My Baron Fig Confidant is a versatile tool. Since it has pages with a dotted grid, I can use it for mind-mapping, diagramming, and wire-framing. I can keep the digital noise away by using an analog tool for thinking.

In the car

It’s essential to use a capture tool that is quick and doesn’t need much attention while I’m driving. I found that the easiest to use capture tool is my Apple Watch and the Voice Memos app.

I also keep a notepad here to capture ideas (sometimes even groceries lists). When I’m driving, I’m asking the person sitting next to me (usually my wife) to write stuff down for me. The notepad is shared, so my wife can capture her stuff as well. Since we’re frequently discussing agenda items in the car together—which always triggers new stuff to capture—it’s convenient to keep a shared notepad at hand.

In the bed at night

I can have ideas in the bed in three contexts:

  1. Before sleep, when the lights are still on, and we’re talking about something with my wife (or I’m reading).
  2. In the dark when I wake up in the middle of the night.
  3. In the morning when I’m reading.

I keep a small notepad next to the bed, which I use when the light is still on or in the morning. I wear my Apple Watch during sleep for sleep tracking, so it’s natural to take notes using Drafts digitally. I use the Scribble feature to write in the dark: usually, I capture no more than just a couple of words to remember the idea next time.

On rare occasions when something still bugs me, and I wake up because of it in the middle of the night, I have to grab my iPad to write down longer forms of thinking. Usually, I can sleep well after I captured what was on my mind, but it’s more important to capture these things during the day, so I can go to bed with a clear mind and sleep well.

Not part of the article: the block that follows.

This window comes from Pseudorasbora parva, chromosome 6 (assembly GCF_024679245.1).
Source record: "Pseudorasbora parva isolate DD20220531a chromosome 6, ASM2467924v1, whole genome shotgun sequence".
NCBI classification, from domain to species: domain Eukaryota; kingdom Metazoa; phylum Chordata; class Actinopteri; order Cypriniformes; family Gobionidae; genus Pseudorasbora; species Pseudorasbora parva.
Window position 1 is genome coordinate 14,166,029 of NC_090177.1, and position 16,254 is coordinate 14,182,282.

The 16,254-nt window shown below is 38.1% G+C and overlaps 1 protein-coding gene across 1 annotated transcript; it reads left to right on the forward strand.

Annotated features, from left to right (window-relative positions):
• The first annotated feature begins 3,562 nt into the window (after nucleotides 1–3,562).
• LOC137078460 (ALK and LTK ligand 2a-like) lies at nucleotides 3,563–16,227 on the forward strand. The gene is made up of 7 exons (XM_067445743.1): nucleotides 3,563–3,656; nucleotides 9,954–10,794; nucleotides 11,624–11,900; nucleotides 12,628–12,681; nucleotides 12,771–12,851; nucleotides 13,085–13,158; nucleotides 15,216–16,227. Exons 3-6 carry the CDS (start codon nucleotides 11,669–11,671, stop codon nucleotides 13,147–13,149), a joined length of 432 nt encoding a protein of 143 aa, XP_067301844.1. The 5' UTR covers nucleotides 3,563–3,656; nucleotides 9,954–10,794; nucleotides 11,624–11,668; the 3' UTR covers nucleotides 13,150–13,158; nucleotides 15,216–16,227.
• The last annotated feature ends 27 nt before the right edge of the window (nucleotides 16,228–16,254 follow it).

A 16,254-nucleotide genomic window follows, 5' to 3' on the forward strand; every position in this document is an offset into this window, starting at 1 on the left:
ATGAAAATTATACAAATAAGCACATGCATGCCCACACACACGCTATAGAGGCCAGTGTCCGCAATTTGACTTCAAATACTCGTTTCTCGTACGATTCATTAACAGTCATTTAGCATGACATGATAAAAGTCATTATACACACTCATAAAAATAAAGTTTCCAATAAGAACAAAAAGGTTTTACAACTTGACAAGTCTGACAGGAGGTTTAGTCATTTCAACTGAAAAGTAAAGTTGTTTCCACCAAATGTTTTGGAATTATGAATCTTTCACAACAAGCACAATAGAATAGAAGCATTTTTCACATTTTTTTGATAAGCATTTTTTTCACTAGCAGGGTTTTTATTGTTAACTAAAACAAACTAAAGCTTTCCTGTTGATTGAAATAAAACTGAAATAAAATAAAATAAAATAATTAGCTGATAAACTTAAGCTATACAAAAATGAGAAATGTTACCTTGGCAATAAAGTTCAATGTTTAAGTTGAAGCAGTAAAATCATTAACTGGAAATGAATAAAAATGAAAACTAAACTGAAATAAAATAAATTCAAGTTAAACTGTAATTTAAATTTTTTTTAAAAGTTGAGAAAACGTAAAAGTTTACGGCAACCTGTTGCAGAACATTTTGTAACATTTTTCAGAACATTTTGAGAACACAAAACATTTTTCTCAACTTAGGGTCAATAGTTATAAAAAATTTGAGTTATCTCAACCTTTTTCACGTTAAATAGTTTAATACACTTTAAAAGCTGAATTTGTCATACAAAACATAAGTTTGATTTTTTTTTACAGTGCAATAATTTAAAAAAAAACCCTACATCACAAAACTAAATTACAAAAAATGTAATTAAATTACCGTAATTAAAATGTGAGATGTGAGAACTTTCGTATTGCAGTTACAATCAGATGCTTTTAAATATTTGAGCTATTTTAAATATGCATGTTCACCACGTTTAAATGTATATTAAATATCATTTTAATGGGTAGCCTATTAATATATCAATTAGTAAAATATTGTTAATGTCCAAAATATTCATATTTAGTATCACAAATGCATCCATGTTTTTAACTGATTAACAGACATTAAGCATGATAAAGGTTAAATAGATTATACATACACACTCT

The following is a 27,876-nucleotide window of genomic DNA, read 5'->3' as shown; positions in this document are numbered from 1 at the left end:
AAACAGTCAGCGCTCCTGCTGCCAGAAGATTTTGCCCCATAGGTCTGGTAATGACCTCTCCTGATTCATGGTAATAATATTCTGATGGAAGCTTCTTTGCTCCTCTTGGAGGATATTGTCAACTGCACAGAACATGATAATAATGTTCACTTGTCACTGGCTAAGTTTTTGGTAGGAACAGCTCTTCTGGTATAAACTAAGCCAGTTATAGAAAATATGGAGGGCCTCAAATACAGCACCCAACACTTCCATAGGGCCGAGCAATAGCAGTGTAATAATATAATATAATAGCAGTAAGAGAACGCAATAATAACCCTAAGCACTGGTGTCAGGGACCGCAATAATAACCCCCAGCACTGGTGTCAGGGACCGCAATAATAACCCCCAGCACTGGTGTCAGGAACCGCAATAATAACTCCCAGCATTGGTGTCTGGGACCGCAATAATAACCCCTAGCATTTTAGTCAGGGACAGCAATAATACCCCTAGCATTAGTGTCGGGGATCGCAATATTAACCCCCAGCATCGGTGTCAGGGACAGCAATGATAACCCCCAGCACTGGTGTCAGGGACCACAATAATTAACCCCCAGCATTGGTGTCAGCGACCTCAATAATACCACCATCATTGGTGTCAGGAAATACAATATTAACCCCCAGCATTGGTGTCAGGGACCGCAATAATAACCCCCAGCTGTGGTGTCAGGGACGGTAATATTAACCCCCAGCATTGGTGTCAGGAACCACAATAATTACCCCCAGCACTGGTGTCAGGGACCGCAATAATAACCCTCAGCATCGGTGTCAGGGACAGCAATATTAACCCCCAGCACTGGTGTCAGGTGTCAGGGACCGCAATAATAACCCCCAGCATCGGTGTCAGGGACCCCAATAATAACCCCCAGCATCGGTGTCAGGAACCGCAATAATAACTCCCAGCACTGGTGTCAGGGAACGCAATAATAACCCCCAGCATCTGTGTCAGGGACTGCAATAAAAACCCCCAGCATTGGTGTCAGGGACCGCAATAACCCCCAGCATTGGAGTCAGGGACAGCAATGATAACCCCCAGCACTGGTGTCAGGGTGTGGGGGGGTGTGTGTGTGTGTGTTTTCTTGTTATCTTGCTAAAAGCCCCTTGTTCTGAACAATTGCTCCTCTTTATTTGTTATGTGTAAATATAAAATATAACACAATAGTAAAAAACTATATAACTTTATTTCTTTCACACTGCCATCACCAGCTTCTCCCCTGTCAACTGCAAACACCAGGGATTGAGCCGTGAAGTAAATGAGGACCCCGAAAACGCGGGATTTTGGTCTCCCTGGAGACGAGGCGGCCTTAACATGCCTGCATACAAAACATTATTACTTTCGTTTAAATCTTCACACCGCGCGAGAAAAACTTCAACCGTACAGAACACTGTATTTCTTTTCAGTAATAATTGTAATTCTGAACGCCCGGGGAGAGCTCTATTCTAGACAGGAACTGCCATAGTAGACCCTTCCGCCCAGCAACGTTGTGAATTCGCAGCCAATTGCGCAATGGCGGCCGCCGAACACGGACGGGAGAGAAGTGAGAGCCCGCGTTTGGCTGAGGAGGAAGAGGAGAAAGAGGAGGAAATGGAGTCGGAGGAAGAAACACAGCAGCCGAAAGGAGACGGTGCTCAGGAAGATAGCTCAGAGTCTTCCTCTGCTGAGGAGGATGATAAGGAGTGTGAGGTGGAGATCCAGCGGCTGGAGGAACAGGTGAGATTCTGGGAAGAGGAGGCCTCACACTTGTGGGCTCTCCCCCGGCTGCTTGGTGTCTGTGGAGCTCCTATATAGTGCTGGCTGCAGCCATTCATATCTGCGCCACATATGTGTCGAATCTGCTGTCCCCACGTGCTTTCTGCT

Keeping a checklist of capture tools

I have a pretty extensive set of capture tools, and it can be dangerous if I forget to dump stuff I collected into my inbox. Before I start to process my inboxes, I go through a checklist of these tools to make sure I gathered everything into one place to continue to process them.

Habits are also essential to form: I do drop things into my inbox on my own from my more frequently used capture tools like my wallet or Drafts. But I still use a safety net in the form of a checklist, so nothing lays around unprocessed at the end.

2021.05.09.

Drafts is a digital Hipster PDA

  1. Drafts is an app optimized for taking quick notes and sending them to other places instead of storing them in the long term.
  2. Each Drafts note has a unique ID which can be understood as a digital index card linkable from anywhere.
  3. These notes are temporary, so I’m not keeping them in the system. After I processed one, it can be thrown away.
  4. Notes in Drafts don’t need much organization; everything is on a simple list. When I’m done with a note, it can be trashed or archived.

2021.05.04.

Refactoring my GTD system – part 2: the Capture Wallet

I’m using GTD for almost ten years now. I consider myself an advanced user, but last December, I wanted to simplify my system, my tools and return to the basics to get better at the end. I started refactoring every aspect of my GTD system—digital and analog as well. This is a series about how I did it and why.


I like to use my iPhone as a capture device, but the elegance and simplicity of the David Allen Notetaker Wallet is something I wanted to explore for a while now. I prefer paper for capture and general note taking because:

  1. it doesn’t notify me about anything,
  2. it doesn’t have a battery,
  3. there is no way to multitask on paper,
  4. and it’s the classic example of tools that do one thing well.

You can’t buy the David Allen Notetaker Wallet anymore, but I found a good alternative called Capture Wallet which copied it almost as-is, but it’s a good thing. There are two versions: “Artisan” and “Business.” I use the latter one because it’s more minimal and also cheaper.